The U.S. Supreme Court’s conservative majority indicated Tuesday it would not second-guess the Trump administration’s decision to end the program that protects so-called dreamers from deportation.

In arguments over the Deferred Action for Childhood Arrivals program, the justices indicated they were sympathetic to some 800,000 people who were brought to the United States without documentation as children but questioned whether the court had the authority to weigh in on the decision.

Then-President Barack Obama created the DACA program by executive order. It protects dreamers from deportation and allows them to obtain Social Security cards, drivers licenses and other benefits. Many of those recipients were so young when they were brought to the United States, they have no memory of their native countries.

Since the program was created by executive order and not congressional action, the administration argued it could be ended at any time. Tuesday’s arguments in the three cases that were combined before the court lasted 80 minutes with justices expressing concern the administration did not consider the effects of canceling the program. Proponents of DACA argued the administration’s action violated the Administrative Procedure Act.

Solicitor General Noel Francisco, arguing for the administration, urged the court not to get involved, saying the decision is not subject to judicial review. The government also argued the program itself is illegal because it ignores immigration law.

Trump defended his decision to end the program on Twitter, saying those covered by the program are “no longer very young [and] are far from ‘angels.’ Some are very tough, hardened criminals.” He also challenged Obama’s right to sign the order in the first place.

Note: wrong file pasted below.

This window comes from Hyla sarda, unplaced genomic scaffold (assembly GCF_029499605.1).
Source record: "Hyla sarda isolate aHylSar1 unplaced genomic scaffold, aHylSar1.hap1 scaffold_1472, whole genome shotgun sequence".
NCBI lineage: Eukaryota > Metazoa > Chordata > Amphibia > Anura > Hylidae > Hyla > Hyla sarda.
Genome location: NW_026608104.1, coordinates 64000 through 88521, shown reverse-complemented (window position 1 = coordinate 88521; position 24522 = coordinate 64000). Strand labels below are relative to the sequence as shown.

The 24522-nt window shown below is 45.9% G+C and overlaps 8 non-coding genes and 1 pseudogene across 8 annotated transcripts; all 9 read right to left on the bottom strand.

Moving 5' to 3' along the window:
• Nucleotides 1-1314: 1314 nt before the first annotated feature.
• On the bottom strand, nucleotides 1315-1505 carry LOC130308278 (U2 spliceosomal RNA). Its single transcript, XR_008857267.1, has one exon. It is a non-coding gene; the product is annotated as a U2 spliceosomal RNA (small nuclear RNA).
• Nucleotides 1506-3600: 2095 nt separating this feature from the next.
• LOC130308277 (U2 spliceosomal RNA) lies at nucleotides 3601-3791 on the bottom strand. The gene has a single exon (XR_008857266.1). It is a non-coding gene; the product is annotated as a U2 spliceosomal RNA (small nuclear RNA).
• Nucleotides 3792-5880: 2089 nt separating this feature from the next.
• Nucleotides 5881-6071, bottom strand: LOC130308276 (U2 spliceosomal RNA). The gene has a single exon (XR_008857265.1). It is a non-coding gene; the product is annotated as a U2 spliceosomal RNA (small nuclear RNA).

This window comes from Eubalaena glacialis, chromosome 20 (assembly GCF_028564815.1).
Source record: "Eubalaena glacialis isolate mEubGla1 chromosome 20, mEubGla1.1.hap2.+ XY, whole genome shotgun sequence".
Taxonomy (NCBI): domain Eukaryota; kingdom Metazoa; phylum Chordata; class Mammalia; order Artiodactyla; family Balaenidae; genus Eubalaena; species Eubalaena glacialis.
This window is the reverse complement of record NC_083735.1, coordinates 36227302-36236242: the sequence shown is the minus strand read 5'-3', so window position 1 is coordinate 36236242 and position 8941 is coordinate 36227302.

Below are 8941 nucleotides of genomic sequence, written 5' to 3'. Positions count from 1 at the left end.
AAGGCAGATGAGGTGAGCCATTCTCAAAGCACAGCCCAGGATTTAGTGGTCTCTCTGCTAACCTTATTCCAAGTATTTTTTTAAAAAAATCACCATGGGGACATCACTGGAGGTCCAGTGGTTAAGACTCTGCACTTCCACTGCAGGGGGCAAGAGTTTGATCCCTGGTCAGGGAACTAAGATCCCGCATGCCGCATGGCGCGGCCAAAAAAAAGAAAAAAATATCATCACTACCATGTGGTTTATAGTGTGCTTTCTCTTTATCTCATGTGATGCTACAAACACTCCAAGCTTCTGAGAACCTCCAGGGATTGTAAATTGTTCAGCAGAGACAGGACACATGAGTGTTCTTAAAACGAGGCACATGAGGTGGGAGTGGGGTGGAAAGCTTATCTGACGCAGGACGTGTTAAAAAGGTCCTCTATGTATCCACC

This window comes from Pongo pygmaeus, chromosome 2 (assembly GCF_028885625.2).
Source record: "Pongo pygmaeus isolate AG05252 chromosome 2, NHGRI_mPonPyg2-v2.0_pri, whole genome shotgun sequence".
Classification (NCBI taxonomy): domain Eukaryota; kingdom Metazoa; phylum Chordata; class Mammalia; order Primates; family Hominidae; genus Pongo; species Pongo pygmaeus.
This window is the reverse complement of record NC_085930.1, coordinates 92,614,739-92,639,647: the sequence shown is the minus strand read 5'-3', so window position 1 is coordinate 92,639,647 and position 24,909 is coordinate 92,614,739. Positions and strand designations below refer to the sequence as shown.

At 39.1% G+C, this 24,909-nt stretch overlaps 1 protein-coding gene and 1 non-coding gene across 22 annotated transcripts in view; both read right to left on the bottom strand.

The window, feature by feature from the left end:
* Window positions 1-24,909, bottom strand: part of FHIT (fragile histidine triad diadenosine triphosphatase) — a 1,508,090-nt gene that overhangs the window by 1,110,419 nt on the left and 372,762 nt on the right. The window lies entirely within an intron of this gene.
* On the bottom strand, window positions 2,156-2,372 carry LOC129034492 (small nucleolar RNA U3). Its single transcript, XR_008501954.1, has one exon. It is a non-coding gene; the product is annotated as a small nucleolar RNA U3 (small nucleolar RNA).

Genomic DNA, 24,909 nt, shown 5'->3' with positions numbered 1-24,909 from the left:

In reality, the program has strict requirements, including precluding people who had committed serious crimes from participating. It also only covers people who arrived in the United States before they turned 16 and were younger than 31, had lived in the United States for at least five years, and had graduated from high school or joined the military. DACA status was renewable every two years but did not provide a path to citizenship.

Trump promised if the Supreme Court sides with the administration, he will make “a deal” with Democrats to protect DACA recipients.

In announcing his 2017 decision to end the program, Trump said he did not “favor punishing children” but the program was “unconstitutional and cannot be successfully defended in court.”

Anti-immigrant rhetoric was a mainstay of Trump’s 2016 presidential campaign and since taking office, he has moved to limit legal as well as illegal immigration. In negotiations with Congress, he offered to trade DACA for funds to build his wall along the U.S.-Mexico border.